@ CanadianWolverine -- I will check that out. I'm very interested, tangentially re Beery's comments, in programs that incorporate a user's own audio files. However, and see comments below, Audiosurf looks cool but, like Rez and Guitar Hero, is a fundamentally different kind of game, I would argue, because of the absence of the avatar element. It's more abstract and more a hardcore gamer's game because it requires more visualization going on in the brain, so it's fundamentally less social. It doesn't mean it's inferior, it's just playing to a very different audience.
@ Girlysprite -- I hate to admit it, but I haven't played EBA. Or, rather, I've seen it and played it, but I haven't spent serious time with it. You're right, I need to. And yes, definitely, mastery at these games has to do with memorization. Which I actually find rather astonishing, because of the amount of brain power these kids (on Audition) are devoting to the game. They'll play the same song OVER and OVER again until they get it PERFECT. That is some serious dedication. And it's part of what creates that effect, when you first start playing, of their achievements being impossible -- because you don't know that they've played the same song about a thousand times already and memorized it.
@Sharp_as_a_cork -- glad you liked the article! I've played Guitar Hero very briefly, and I agree it would be similarly addictive. However, minus the avatar, I think it's a different kind of experience. It is intensely social within one's existing group of friends, but by bringing that same mechanic to an MMO level and adding the customizable avatar element, Audition actually creates a social fabric, which is quite interesting. Rock Band I am unfortunately tainted on both because it's an EA game and because I've heard it played several times in rooms adjacent to mine -- so I know how ridiculous people sound when they play it. ;) And I'm vain enough for that to have tinted my view of the game -- it's more in the DDR category. I'm sure I'll try it at some point, though; I do like the versatility of adding other instruments.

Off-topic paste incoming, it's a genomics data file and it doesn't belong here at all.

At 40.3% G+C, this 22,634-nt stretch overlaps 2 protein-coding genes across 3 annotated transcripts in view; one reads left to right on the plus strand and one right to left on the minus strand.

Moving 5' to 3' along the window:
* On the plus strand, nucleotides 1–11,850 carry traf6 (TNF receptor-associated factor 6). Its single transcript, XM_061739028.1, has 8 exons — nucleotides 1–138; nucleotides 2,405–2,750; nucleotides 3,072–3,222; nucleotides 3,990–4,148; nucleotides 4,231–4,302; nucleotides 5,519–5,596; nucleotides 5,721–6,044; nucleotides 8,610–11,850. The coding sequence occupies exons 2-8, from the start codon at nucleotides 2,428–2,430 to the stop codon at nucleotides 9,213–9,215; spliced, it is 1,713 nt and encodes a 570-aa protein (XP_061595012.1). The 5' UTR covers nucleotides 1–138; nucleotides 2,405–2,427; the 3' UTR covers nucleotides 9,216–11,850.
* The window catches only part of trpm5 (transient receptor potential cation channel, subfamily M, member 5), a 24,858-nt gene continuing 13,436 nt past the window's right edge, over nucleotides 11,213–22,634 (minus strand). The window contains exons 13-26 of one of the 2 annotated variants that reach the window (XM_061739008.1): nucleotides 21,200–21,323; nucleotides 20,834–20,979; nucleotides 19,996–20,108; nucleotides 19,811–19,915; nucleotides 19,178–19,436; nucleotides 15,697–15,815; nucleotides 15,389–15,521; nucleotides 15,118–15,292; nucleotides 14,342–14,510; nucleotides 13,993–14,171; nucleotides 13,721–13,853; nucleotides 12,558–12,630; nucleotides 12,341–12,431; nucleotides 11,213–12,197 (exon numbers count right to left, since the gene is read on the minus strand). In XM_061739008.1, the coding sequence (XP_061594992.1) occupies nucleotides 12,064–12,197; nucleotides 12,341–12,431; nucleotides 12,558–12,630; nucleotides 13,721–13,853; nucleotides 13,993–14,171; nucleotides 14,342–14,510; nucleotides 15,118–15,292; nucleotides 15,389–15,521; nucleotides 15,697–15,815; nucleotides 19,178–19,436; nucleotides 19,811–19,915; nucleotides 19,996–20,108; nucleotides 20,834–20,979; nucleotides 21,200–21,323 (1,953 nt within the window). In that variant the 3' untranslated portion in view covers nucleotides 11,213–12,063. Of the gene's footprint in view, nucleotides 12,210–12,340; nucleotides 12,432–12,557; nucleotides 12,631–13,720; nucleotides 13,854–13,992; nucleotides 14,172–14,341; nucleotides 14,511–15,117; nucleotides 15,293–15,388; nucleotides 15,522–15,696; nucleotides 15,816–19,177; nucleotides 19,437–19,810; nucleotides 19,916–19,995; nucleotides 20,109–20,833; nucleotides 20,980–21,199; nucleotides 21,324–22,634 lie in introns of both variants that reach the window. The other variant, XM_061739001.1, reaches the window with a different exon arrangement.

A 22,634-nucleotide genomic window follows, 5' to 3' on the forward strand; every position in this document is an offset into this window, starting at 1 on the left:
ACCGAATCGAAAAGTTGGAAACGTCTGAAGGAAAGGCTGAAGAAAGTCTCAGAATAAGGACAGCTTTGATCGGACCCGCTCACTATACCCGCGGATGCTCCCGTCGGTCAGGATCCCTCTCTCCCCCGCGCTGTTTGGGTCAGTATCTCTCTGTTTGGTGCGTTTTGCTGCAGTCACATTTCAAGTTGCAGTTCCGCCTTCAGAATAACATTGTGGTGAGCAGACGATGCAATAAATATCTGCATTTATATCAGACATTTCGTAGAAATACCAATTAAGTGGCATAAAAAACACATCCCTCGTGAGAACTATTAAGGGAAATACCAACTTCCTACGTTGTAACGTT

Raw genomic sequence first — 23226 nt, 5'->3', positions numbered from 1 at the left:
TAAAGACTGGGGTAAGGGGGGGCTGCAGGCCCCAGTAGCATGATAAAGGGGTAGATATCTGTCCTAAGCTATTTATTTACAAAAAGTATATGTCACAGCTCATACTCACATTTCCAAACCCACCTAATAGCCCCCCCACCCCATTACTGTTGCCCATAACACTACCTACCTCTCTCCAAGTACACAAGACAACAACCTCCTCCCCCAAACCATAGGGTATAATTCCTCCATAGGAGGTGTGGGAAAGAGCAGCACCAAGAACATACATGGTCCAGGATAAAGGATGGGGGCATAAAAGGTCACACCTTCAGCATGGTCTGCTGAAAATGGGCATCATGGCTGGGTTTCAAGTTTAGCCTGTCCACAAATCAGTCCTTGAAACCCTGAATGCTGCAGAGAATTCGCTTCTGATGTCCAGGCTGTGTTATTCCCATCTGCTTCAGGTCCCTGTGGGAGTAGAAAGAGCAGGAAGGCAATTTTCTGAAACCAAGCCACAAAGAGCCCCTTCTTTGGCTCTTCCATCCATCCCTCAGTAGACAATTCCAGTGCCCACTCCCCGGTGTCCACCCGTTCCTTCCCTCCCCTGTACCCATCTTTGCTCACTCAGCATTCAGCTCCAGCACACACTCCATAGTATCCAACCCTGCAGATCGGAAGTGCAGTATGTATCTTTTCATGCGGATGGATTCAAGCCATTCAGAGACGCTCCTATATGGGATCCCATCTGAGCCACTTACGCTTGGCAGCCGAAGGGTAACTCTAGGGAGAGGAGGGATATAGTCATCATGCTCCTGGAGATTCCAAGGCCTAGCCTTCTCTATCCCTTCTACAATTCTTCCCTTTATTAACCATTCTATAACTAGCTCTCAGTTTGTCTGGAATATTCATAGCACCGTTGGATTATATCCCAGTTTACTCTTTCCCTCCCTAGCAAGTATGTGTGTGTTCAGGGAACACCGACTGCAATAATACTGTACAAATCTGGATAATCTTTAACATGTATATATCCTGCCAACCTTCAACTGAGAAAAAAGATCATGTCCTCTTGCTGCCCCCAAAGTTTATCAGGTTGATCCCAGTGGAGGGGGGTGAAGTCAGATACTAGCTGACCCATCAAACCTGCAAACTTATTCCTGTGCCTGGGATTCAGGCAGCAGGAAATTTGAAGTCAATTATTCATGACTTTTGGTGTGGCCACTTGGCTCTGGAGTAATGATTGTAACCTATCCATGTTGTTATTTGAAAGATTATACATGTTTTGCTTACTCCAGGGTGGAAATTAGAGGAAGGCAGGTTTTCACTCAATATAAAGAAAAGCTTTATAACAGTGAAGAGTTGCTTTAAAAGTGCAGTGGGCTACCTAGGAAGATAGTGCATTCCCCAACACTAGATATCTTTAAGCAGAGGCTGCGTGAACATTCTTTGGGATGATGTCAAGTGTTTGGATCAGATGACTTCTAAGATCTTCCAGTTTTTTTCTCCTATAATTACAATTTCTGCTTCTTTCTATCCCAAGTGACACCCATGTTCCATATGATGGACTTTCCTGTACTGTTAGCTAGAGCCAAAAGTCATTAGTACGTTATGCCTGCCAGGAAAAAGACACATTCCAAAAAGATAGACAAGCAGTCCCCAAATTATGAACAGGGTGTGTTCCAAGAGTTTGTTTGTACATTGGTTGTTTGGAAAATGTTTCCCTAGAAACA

@ RonnnL & SamuraiAndPig -- I basically concur with Ronnn; that challenge-stimulation is what is necessary to feel fulfilled by the game, so the intense difficulty is a necessary part of its design. But WoW works the same way. I have nowhere near the patience required to do the necessary research to become a competitive WoW player. That said, while Audition's initial curve is, I think, much steeper than WoW's (it does a lot less hand-holding), its community is more supportive (Audition players generally want there to be more Audition players; not so for WoW because of its inherently combative nature, I think), so if you find the game attractive at all it isn't that hard to get started in. I think its primary barrier at this point has to do with the music on offer, coming back around to Beery's point.
The last few paragraphs of this article mirror exactly what I was thinking after my first weekend with Rock Band. It's not just a fun game, it's an incredible music merchandising tool that can actually get you to LIKE songs by engaging you interactively with the tracks (as opposed to just passively pitching them at you like repeated radio play does). I'll gladly shell out $1.99 for a Police tune in Rock Band, but I suspect there's also a value opportunity for breaking artists that goes the other way. Not-so-famous bands aren't rolling in cash, but there are other incentives they could trade in (like adaptation rights to future works) for something like a featured spot as a "weekly showcase" tune on XBox Live.
There are limits, though: no amount of achievement reward is EVER going to make me like Foo Fighters' "Learn to Fly." Sorry.